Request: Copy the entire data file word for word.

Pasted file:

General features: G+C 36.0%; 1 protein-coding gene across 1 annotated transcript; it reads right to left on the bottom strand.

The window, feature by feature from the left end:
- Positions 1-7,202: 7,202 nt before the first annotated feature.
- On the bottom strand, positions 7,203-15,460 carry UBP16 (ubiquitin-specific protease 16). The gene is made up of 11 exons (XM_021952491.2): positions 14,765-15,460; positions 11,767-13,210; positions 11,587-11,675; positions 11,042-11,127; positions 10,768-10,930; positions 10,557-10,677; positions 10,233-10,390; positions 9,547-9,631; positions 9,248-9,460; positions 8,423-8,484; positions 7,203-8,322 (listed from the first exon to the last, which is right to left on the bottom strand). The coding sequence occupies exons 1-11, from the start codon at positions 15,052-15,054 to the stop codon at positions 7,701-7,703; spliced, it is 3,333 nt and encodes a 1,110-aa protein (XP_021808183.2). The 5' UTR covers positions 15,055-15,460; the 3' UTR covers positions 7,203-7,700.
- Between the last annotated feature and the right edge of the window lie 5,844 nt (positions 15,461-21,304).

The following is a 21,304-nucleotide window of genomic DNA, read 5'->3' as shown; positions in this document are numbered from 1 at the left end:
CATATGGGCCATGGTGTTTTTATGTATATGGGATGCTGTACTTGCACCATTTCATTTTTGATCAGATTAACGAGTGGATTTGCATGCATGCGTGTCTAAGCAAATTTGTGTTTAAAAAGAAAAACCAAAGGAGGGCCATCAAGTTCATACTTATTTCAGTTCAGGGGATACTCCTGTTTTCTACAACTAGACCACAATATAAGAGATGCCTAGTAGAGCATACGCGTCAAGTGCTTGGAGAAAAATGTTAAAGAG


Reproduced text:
General features: G+C 36.0%; 1 protein-coding gene across 1 annotated transcript; it reads right to left on the bottom strand.

The window, feature by feature from the left end:
- Positions 1-7,202: 7,202 nt before the first annotated feature.
- On the bottom strand, positions 7,203-15,460 carry UBP16 (ubiquitin-specific protease 16). The gene is made up of 11 exons (XM_021952491.2): positions 14,765-15,460; positions 11,767-13,210; positions 11,587-11,675; positions 11,042-11,127; positions 10,768-10,930; positions 10,557-10,677; positions 10,233-10,390; positions 9,547-9,631; positions 9,248-9,460; positions 8,423-8,484; positions 7,203-8,322 (listed from the first exon to the last, which is right to left on the bottom strand). The coding sequence occupies exons 1-11, from the start codon at positions 15,052-15,054 to the stop codon at positions 7,701-7,703; spliced, it is 3,333 nt and encodes a 1,110-aa protein (XP_021808183.2). The 5' UTR covers positions 15,055-15,460; the 3' UTR covers positions 7,203-7,700.
- Between the last annotated feature and the right edge of the window lie 5,844 nt (positions 15,461-21,304).

The following is a 21,304-nucleotide window of genomic DNA, read 5'->3' as shown; positions in this document are numbered from 1 at the left end:
CATATGGGCCATGGTGTTTTTATGTATATGGGATGCTGTACTTGCACCATTTCATTTTTGATCAGATTAACGAGTGGATTTGCATGCATGCGTGTCTAAGCAAATTTGTGTTTAAAAAGAAAAACCAAAGGAGGGCCATCAAGTTCATACTTATTTCAGTTCAGGGGATACTCCTGTTTTCTACAACTAGACCACAATATAAGAGATGCCTAGTAGAGCATACGCGTCAAGTGCTTGGAGAAAAATGTTAAAGAG